Planning A Garden

By The Old House Web

"If you take the time to look at the land you're selecting for yourgarden, you'll save yourself from many problems after the crops areplanted," says Peter Ferretti, a vegetable specialist in Penn State Collegeof Agricultural Sciences.

Ferretti recommends following a few simple steps to get the best productionand the fewest number of problems from a home garden site.

Close to the house

  • Put the garden as near to the house as you can. "If it is far away, you are not going to be as diligent in maintaining or even picking the crops at the right time. It's best if you can see the garden easily from the house," Ferretti says.

Look for the high ground

  • Locate the highest point on your property and site the garden on the slope below the hill so that the tops of plants or trees are lower than the crest of the hill. This prevents wind injury and keeps crops from drying out.

Air drainage

  • "Air flows just like water, from a high point to a low point," Ferretti explains. Adequate airflow drains cool air away from the crops, and breezes will dry dew off of plants relatively quickly, which helps prevent plant diseases.

Water drainage

  • Gardeners can easily check drainage rates by digging a small hole and pouring a bucket of water into it. If the water has not percolated into the soil in 10 to 15 minutes, drainage is poor. "If a small section of the garden has poor drainage, mark off that space for building a natural pond or for crops in the mint or watercress families, which like marshy areas," Ferretti says.

Perennials need northern exposure

  • If you are planting perennial crops, siting them to the north ensures fewer episodes of freezing and thawing while also delaying growth during the spring frost period. "If the garden is in an area that gets hot and cold during the winter, the soil will heave," Ferretti says. "This will cause roots to rip and the plants to dry out."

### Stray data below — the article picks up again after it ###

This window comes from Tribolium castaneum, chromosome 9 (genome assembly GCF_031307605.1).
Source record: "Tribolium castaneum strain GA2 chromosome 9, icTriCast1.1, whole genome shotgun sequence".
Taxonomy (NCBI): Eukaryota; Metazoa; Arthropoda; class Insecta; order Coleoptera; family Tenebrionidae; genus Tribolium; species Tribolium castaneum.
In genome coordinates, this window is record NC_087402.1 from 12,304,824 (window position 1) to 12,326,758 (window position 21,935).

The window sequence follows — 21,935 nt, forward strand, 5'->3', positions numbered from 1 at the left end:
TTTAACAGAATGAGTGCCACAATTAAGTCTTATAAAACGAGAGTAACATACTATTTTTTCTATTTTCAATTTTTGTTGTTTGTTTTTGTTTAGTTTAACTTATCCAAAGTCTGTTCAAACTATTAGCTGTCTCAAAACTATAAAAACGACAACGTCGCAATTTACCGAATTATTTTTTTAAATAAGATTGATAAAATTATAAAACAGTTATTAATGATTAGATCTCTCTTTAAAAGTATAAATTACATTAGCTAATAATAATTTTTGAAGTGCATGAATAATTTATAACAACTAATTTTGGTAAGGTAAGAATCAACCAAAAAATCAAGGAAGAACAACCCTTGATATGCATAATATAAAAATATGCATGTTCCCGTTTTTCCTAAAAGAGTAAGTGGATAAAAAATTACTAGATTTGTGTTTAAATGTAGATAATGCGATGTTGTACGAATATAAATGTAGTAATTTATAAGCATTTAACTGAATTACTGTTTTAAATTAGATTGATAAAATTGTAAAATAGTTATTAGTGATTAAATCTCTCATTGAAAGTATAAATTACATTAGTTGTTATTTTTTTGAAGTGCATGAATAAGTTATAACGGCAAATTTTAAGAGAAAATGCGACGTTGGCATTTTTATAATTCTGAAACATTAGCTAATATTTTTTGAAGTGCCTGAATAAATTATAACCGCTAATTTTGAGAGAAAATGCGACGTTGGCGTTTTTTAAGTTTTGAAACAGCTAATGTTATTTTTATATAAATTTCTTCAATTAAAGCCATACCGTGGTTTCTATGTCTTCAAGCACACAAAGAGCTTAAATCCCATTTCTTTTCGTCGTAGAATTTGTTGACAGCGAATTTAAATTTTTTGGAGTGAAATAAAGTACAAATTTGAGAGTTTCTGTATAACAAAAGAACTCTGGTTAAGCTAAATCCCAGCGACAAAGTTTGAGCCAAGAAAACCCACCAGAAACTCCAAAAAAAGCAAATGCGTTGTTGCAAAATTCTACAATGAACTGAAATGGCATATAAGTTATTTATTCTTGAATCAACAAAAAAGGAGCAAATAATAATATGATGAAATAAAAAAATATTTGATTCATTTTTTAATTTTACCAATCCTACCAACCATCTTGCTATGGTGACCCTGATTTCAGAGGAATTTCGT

Annuals need southern exposure

  • Gardens facing south will receive sun earlier and warm more rapidly, which is perfect for vegetables that require early planting or annual flowers such as impatiens and pansies.

Protection from wind

  • Many plants, particularly perennials, are sensitive to wind. Ferretti recommends installing a simple or decorative snow fence. "The slats in the fence will slow air flow," he says. "The fence also allows snow to drift higher onto the garden, which acts as a highly effective insulator."

Check tree species

  • Black walnut or butternut trees contain a chemical compound called juglone, which may cause nearby plants to wilt. Garden plants should not be placed within these trees' canopies or root zones.

Check for pH and fertility

  • Testing should be done if the land selected for the garden obviously has not been cultivated. Simple soil test kits are available -more- at cooperative extension offices and garden centers. "When you submit your test, tell the lab what type of crops you are planting," Ferretti says. "If they know the crops to be planted, they can give a very specific recommendation for fertilization."

Look for persistent or perennial weeds

  • Before cultivating the garden, look for persistent weeds such as purslane, quackgrass, thistles or galinsoga. "You still can plant there, but you have to address the major weed problems before planting," Ferretti says. Frequent shallow cultivation, covering with black plastic film or use of an appropriate herbicide will help keep weeds manageable.

No splendor in the grass

  • If the site was once turf, sod or meadow, there may be grass pests such as webworms or grubs beneath the surface. These pests will cause problems with many plants, says Ferretti. They can be controlled with an insecticide or with an organic treatment containing milky spore for the grubs, although milky spore must be used over several years.

Is there an adjacent lawn?

  • If there is turf grass near the site, make sure weed-and-feed products have not been applied recently. Any product containing the herbicide dicamba can leach through the soil to kill plant roots, particularly those of perennial flowers, trees and shrubs.

Keep land idle

  • A small amount of land should be left unplanted to help with crop rotation. All crops will attract insects, weeds and diseases that specifically affect them. By rotating crops into new soil areas, you can minimize these problems.

-- Information from the Penn State College AgriculturalInformation Services



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